Thursday, April 23, 2015

Tweet-for-Tat Diplomacy:   How an egocentric former general set back the PM's India-Pakistan initiative

Prime Minister Narendra Modi is unlikely to be amused at the spectacle his minister of state for external affairs, General V K Singh, has made of himself this week. In a surprise move of the kind that has characterised his foreign policy , Modi ordered the ex-Indian Army chief to attend the Pakistan Day reception on Monday , March 23. His plan was to signal both toughness and accommodation towards Islamabad by having the general represent India at the national day reception. Unfortunately , the headstrong minister torpedoed the plan by tweeting his “disgust“ at having had to attend. Through another tweet, he indicated that he had done so out of a sense of “duty“.
Part of a Jigsaw
Attendance at such events is voluntary for most invitees, but it is customary for countries who maintain diplomatic relations to send representatives, their levels being based on reciprocity . In sending Singh, the PM wanted to signal his desire to enhance the India-Pakistan relationship.
No doubt, he wished to pick up the threads of the relationship that were disrupted after New Delhi's cancellation of the foreign secretary-level talks in August 2014, which followed the meeting between Pakistan High Commissioner Abdul Basit and representatives of the Hurriyat. Subsequent to this, the situation on the India-Pakistan border in Jammu deteri orated sharply , with border forces on both sides aiming mortars and machine guns at each other.
After the situation cooled down, Modi signalled a shift by sending his new foreign secretary , S Jaishankar, to Islamabad as part of a tour of Saarc countries. This was the outcome of the important one-on-one talks he had with his Pakistani counterpart Nawaz Sharif at the retreat during the Kathmandu Saarc summit.
Singh's duty , then, was to further the prime minister's aims, not to undermine them as he did. It would be surprising if Modi is not hopping mad at the downright stupid display of ego by a junior minister. If Singh has actually done what he has done as “duty“, he has egregiously insulted Islamabad -by first accepting an invitation to attend a national day function and then announcing to the world that he was “disgusted“ at having done so.
Modi's Pakistan policy is not a stand-alone affair. It is part of a wider policy that involves the maintenance and furtherance of peace in Jammu & Kashmir, as well as coordinating a complex policy with the US of promoting peace and stability in Afghanistan and Pakistan.
It is no secret that the BJP-PDP government in Srinagar has been crafted by the PM himself. Left to itself, the BJP would not have touched the PDP with a barge pole. But Modi realised that the only way the electoral verdict could be respected and peace be maintained was for a shotgun wedding with the `soft-separatist' PDP .
Likewise, Modi knows that there is really no long-term solution other than to maintain the policy of flexible containment -or engagement -with Pakistan that has been in place ever since Kashmir exploded in 1990.As part of this policy , different Indian governments have absorbed everything that Pakistan has thrown at it. And even then, New Delhi sought to engage its neighbour in a bid to find that elusive middle ground.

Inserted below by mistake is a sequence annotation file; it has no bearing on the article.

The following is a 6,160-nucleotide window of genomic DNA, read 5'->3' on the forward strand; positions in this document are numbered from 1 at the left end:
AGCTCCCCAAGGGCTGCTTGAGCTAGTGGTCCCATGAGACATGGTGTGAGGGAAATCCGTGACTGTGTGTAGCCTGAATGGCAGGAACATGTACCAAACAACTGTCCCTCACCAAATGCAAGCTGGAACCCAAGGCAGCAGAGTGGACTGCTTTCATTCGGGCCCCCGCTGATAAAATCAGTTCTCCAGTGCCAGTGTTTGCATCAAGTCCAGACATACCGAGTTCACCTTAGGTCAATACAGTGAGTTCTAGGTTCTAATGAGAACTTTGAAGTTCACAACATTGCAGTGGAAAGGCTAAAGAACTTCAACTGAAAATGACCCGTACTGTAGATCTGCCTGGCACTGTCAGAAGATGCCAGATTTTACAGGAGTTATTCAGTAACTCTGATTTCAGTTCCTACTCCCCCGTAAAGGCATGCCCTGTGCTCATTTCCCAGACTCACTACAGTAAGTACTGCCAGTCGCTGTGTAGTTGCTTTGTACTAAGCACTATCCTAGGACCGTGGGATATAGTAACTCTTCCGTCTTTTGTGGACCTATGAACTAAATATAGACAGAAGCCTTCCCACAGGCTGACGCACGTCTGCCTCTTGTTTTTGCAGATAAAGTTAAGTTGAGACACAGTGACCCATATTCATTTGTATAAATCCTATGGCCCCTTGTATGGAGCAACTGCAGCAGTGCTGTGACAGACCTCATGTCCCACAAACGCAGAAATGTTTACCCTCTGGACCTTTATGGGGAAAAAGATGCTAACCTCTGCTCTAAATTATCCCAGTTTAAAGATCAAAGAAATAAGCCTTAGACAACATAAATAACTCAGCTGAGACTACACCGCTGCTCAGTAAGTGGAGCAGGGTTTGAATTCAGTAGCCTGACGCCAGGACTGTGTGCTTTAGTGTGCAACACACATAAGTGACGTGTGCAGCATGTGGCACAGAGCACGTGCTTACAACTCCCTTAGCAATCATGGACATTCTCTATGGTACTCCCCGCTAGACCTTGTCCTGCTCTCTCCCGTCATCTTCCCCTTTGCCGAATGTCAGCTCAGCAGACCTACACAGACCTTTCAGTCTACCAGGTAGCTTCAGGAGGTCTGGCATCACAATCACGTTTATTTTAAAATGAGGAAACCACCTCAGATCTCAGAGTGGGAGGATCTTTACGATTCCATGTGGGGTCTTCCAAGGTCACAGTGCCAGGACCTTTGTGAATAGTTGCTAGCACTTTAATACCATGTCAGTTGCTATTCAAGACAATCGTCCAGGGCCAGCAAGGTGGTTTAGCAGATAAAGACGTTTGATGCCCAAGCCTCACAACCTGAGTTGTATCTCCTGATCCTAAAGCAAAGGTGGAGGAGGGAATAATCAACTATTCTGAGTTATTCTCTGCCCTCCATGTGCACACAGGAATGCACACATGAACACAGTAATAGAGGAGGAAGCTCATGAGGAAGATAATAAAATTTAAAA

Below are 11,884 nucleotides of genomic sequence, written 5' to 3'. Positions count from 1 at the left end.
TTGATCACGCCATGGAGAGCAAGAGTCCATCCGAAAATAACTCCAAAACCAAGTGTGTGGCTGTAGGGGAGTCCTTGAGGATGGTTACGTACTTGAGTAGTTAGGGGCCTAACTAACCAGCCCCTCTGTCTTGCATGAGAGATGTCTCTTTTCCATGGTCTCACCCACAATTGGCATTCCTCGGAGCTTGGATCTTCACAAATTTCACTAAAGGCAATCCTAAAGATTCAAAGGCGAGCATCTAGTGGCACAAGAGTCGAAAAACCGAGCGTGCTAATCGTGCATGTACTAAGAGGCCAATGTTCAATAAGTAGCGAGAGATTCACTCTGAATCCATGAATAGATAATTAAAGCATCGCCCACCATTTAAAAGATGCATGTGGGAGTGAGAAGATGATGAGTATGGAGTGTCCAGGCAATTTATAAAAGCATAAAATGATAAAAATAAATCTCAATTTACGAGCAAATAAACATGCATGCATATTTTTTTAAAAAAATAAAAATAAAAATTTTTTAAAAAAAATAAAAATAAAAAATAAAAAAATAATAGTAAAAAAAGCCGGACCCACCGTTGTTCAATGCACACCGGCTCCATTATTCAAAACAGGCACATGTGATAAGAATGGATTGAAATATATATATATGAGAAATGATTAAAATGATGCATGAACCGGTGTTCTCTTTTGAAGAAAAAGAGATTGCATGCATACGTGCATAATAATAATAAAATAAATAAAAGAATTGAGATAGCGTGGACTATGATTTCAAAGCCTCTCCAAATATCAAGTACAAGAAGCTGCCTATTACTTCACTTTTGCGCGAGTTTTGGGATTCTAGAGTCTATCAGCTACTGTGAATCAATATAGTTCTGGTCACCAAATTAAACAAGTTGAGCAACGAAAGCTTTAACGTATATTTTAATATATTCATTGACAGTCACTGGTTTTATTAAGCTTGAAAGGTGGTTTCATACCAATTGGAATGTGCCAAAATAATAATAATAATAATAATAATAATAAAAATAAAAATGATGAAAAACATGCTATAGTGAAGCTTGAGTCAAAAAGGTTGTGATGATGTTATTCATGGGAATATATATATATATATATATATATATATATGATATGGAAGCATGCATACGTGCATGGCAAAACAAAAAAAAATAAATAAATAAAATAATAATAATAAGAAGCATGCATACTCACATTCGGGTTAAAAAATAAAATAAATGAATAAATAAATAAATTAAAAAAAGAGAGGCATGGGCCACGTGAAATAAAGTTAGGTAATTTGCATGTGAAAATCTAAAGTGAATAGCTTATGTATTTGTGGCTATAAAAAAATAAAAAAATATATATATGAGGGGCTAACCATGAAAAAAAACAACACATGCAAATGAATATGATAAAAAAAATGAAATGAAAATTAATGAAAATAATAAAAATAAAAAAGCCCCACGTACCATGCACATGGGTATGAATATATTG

No matter what the hawks say , Ind ia can neither isolate Islamabad nor make war on it. Indeed, Pakistan's shifted stance on Afghanistan has been welcomed by Washington and Beijing. It would be New Delhi that would be alone if it sought to pursue of policy of relentless hostility.

The Great Wall of Pakistan
The government is also aware that the old policy of engaging Islamabad in a composite dialogue has reached a dead-end. That was premised on the belief that if the countries could settle smaller issues such as Siach en, Sir Creek and water resources, they could develop confidence in res olving the bigger ones like Kashmir. However, Pakistani actions have torpedoed it. First, the Kargil adven ture made it difficult for India to set tle on Siachen. By Pakistan claiming that the Line of Control was fuzzy in Kargil -when, in fact, it wasn't -it made it difficult for New Delhi to take Islamabad's word that its forces would withdraw from the area adja cent to Siachen, were Indian forces to demilitarise the glacier without a formal demarcation of their respec tive positions.
The second were the terrorist stri kes on India through a variety of non state actors. The 2008 Mumbai attack was a watershed that hardened Indi an positions on Pakistan because there is evidence of involvement of some Pakistani state actors in the Lashkar-e-Taiba (LeT) plan.
So, any new round of talks would have to be on an entirely new basis. It would have to be not just commitme nts, but also actions on the part of Pa kistan on the issue of terrorism. Th ere are signs that Islamabad may be willing to play ball, at least in a limit ed fashion, because of the terrorist onslaught that it is being forced to confront itself.
This is what Modi is hoping to build on. And this is what has recei ved a needless setback by the gener al's silly actions.
Economic Times March 28, 2015

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